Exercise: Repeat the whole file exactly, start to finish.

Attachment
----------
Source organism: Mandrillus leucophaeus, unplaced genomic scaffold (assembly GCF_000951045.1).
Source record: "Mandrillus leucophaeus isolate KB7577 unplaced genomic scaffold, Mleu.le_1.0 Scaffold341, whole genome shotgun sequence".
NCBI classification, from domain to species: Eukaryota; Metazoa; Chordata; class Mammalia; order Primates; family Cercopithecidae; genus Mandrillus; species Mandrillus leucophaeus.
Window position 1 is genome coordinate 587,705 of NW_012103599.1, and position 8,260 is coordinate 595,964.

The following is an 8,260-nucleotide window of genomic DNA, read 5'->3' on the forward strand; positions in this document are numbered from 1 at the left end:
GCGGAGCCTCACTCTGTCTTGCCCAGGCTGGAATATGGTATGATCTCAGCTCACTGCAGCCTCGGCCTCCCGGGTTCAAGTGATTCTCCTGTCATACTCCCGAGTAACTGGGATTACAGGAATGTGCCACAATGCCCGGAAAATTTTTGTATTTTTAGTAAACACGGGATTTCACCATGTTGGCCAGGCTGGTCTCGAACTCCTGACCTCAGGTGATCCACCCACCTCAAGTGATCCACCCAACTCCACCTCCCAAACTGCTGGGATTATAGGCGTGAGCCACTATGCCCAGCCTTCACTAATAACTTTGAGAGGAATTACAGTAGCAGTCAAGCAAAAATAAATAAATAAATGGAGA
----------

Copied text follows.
Source organism: Mandrillus leucophaeus, unplaced genomic scaffold (assembly GCF_000951045.1).
Source record: "Mandrillus leucophaeus isolate KB7577 unplaced genomic scaffold, Mleu.le_1.0 Scaffold341, whole genome shotgun sequence".
NCBI classification, from domain to species: Eukaryota; Metazoa; Chordata; class Mammalia; order Primates; family Cercopithecidae; genus Mandrillus; species Mandrillus leucophaeus.
Window position 1 is genome coordinate 587,705 of NW_012103599.1, and position 8,260 is coordinate 595,964.

The following is an 8,260-nucleotide window of genomic DNA, read 5'->3' on the forward strand; positions in this document are numbered from 1 at the left end:
GCGGAGCCTCACTCTGTCTTGCCCAGGCTGGAATATGGTATGATCTCAGCTCACTGCAGCCTCGGCCTCCCGGGTTCAAGTGATTCTCCTGTCATACTCCCGAGTAACTGGGATTACAGGAATGTGCCACAATGCCCGGAAAATTTTTGTATTTTTAGTAAACACGGGATTTCACCATGTTGGCCAGGCTGGTCTCGAACTCCTGACCTCAGGTGATCCACCCACCTCAAGTGATCCACCCAACTCCACCTCCCAAACTGCTGGGATTATAGGCGTGAGCCACTATGCCCAGCCTTCACTAATAACTTTGAGAGGAATTACAGTAGCAGTCAAGCAAAAATAAATAAATAAATGGAGA